Viola players are to violinists what Belgians are to French: (very pleasant) neighbours which we love to make fun of. There are quite a few jokes going around which spread a persistent rumour: viola players can’t play in tune, or, to approach the issue from another perspective, the viola is a naturally off-key instrument. Nowadays, there are plenty of reasons to doubt this childish jibe. Thanks to virtuoso soloists and amazing orchestra musicians, the viola has plenty of champion. Why, then, do these jokes remain so popular?

Viola player Antoine Tamestit © Julien Mignot
Viola player Antoine Tamestit
© Julien Mignot

Let’s go back in time. A possible answer comes from an ancient essay, written by flautist Johann Joachim Quantz in 1752. Writing in French, Quantz doesn’t use the modern term “alto” (which didn’t enter common usage until the second half of the 19th century) but there is no doubt that it is this instrument that he is talking about:

“Generally the Violette (viola da braccio) is not considered very important in music. The reason for this is that it is seemingly only played by people with mediocre musical skills, or not talented enough to become distinguished on the violin; or that this instrument gives too little advantage to those who play it, and for this reason skilled musicians don’t want to work with it.”

Quantz attributes to viola players a label that will stick to them more stubbornly than the plaster to Captain Haddock’s fingers in The Adventures of Tintin: viola players are nothing but failed violinists. The academic defends his theory by portraying a vicious cycle: viola players are mediocre, hence composers don’t even try to highlight the instrument – the opposite, actually – and as a result, the bland scores keep the artists stuck in their mediocrity. And Quantz concludes with a mortal blow: “If they could be bothered, they could have more luck by making their way little by little, instead most of the time they stagnate next to their Violettes until the end of their days.” According to this theorist, viola players are the scum of musical society and are destined to die out miserably, smothered by off-key notes.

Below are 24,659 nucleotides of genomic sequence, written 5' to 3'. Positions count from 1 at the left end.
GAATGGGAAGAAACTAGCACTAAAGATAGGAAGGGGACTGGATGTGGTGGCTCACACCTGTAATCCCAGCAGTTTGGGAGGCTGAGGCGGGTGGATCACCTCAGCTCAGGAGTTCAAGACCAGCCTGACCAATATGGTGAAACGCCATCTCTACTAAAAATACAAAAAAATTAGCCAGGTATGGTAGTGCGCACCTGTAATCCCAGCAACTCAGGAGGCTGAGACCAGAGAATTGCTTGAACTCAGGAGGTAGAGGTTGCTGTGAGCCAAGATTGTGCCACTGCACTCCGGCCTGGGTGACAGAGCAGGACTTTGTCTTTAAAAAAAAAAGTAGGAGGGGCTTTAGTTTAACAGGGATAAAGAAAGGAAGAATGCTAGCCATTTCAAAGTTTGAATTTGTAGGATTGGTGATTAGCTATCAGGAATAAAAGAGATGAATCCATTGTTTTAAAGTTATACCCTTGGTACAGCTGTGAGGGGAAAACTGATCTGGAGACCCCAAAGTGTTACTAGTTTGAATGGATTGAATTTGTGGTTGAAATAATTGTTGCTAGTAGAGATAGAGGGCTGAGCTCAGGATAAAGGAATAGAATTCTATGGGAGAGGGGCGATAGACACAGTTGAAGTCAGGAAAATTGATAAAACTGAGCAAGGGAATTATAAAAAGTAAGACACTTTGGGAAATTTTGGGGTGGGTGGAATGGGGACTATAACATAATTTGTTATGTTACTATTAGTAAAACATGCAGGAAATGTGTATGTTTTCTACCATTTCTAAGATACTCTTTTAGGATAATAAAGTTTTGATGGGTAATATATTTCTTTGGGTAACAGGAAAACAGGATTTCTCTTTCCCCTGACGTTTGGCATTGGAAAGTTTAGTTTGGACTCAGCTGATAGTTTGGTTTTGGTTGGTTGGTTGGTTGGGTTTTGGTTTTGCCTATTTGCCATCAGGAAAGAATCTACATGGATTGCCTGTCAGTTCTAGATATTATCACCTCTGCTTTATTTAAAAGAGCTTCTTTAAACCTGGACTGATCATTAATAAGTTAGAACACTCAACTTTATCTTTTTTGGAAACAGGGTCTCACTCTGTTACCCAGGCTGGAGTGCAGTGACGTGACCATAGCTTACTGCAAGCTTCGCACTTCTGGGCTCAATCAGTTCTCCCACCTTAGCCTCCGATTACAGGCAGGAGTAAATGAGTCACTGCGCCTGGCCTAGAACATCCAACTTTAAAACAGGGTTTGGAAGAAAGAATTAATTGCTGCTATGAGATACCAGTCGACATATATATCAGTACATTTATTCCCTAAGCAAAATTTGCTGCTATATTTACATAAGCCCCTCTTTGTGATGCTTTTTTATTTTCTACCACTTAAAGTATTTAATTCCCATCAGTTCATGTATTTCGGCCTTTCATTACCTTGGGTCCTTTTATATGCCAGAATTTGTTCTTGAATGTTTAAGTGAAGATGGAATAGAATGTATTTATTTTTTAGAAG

Although there are no official records that let us verify Quantz’s statement about the mediocrity of the viola players of his time, a quick look at the scores from that era allow us to better understand his remarks. Until the middle of the 18th century, the main genre of chamber music was the trio sonata, an ensemble where two “dessus” (main tunes) debated in more or less equal voices, accompanied by a bass and a polyphonic instrument (often the harpsichord, like in the video above); the “dessus” were often entrusted to two violins, creating basically a quartet with harpsichord but, more interestingly… without viola. When, later on, the string quartet became the essential core for orchestral music, composers at first did not know what to do with the viola, using it as more or less successful harmonic filler that did not encourage the development of the instrument: viola players remained the muffled minority in the orchestra.

In the second part of the 18th century, a few early large concertos helped the progression of the viola, but without allowing it to escape the cumbersome shadow of the violin. The clearest example of this paradox is the famous Sinfonia Concertante by Mozart, where violin and viola are, for once, on the same level: in this innovative work, the composer resorted to subterfuge, recommending that the viola player tune their instrument a semitone higher than usual to achieve a brighter sound. So, to be able to compete with the violin, the viola needs to contradict its very nature? Mozart seems to start a sort of musical Darwinism: does the viola need to modify its genetic code to be able to survive?